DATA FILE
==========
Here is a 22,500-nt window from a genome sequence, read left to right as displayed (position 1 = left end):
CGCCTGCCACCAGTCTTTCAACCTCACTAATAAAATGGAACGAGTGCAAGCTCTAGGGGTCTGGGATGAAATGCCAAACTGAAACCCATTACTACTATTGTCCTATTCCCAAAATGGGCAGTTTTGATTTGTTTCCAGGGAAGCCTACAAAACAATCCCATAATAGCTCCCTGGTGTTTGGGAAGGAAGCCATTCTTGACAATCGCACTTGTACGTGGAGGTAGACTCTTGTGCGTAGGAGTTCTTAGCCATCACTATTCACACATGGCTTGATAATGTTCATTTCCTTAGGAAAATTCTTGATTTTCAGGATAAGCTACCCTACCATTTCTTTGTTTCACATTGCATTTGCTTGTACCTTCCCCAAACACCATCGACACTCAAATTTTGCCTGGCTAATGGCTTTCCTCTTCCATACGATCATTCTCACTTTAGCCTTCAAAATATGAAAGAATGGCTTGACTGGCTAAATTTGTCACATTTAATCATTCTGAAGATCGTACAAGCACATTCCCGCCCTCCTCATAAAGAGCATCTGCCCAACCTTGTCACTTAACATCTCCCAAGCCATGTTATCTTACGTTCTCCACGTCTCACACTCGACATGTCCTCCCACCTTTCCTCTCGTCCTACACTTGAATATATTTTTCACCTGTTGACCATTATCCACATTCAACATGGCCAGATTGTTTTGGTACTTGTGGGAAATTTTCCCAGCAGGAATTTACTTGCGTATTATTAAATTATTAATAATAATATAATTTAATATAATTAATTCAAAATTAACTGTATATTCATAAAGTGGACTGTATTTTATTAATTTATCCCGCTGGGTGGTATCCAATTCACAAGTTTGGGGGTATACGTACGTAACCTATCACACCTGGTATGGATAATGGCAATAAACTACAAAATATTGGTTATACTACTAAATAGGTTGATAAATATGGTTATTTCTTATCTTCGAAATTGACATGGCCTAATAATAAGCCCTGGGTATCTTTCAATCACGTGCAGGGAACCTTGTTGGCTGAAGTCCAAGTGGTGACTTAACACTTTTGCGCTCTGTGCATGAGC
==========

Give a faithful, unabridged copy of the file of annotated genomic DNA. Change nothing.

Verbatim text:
Here is a 22,500-nt window from a genome sequence, read left to right as displayed (position 1 = left end):
CGCCTGCCACCAGTCTTTCAACCTCACTAATAAAATGGAACGAGTGCAAGCTCTAGGGGTCTGGGATGAAATGCCAAACTGAAACCCATTACTACTATTGTCCTATTCCCAAAATGGGCAGTTTTGATTTGTTTCCAGGGAAGCCTACAAAACAATCCCATAATAGCTCCCTGGTGTTTGGGAAGGAAGCCATTCTTGACAATCGCACTTGTACGTGGAGGTAGACTCTTGTGCGTAGGAGTTCTTAGCCATCACTATTCACACATGGCTTGATAATGTTCATTTCCTTAGGAAAATTCTTGATTTTCAGGATAAGCTACCCTACCATTTCTTTGTTTCACATTGCATTTGCTTGTACCTTCCCCAAACACCATCGACACTCAAATTTTGCCTGGCTAATGGCTTTCCTCTTCCATACGATCATTCTCACTTTAGCCTTCAAAATATGAAAGAATGGCTTGACTGGCTAAATTTGTCACATTTAATCATTCTGAAGATCGTACAAGCACATTCCCGCCCTCCTCATAAAGAGCATCTGCCCAACCTTGTCACTTAACATCTCCCAAGCCATGTTATCTTACGTTCTCCACGTCTCACACTCGACATGTCCTCCCACCTTTCCTCTCGTCCTACACTTGAATATATTTTTCACCTGTTGACCATTATCCACATTCAACATGGCCAGATTGTTTTGGTACTTGTGGGAAATTTTCCCAGCAGGAATTTACTTGCGTATTATTAAATTATTAATAATAATATAATTTAATATAATTAATTCAAAATTAACTGTATATTCATAAAGTGGACTGTATTTTATTAATTTATCCCGCTGGGTGGTATCCAATTCACAAGTTTGGGGGTATACGTACGTAACCTATCACACCTGGTATGGATAATGGCAATAAACTACAAAATATTGGTTATACTACTAAATAGGTTGATAAATATGGTTATTTCTTATCTTCGAAATTGACATGGCCTAATAATAAGCCCTGGGTATCTTTCAATCACGTGCAGGGAACCTTGTTGGCTGAAGTCCAAGTGGTGACTTAACACTTTTGCGCTCTGTGCATGAGC